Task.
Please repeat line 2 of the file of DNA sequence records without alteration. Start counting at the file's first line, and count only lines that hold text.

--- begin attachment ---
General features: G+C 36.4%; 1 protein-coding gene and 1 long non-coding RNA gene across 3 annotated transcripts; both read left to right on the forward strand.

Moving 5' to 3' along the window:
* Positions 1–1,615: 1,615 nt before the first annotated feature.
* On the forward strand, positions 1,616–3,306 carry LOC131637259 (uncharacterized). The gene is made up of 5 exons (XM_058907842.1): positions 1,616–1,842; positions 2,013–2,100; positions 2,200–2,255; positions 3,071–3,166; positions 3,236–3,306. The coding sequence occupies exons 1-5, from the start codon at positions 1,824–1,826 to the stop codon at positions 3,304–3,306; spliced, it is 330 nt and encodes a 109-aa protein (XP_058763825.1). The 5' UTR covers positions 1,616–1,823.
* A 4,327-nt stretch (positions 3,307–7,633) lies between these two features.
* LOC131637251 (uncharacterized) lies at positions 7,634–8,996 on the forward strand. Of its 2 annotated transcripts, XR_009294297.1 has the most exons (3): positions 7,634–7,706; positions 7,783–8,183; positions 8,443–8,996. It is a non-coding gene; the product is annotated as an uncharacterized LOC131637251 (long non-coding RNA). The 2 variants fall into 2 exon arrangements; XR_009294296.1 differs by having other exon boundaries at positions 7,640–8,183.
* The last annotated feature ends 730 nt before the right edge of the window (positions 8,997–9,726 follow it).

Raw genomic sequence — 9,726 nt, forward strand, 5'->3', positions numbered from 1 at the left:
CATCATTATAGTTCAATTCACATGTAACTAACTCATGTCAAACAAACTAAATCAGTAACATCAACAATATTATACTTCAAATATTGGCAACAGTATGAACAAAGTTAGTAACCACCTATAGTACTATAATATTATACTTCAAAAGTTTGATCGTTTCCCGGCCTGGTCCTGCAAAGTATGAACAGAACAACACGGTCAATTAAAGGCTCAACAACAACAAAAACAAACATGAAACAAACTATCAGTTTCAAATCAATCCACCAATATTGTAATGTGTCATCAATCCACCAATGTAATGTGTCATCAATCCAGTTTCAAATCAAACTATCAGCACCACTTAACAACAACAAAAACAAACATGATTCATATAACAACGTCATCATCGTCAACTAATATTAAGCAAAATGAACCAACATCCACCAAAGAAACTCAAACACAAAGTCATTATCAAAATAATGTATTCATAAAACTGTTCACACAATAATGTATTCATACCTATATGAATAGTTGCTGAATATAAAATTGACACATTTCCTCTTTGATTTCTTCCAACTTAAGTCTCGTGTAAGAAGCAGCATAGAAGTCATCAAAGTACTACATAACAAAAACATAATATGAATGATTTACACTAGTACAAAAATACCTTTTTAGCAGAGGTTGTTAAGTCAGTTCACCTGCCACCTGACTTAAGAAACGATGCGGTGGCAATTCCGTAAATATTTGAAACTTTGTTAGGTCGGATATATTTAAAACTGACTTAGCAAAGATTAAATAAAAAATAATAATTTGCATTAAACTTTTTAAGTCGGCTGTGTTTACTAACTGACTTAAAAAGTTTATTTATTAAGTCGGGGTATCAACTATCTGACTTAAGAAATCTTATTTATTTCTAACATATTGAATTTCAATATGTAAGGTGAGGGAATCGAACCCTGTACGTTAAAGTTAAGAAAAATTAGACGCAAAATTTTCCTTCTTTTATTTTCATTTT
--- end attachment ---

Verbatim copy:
Moving 5' to 3' along the window: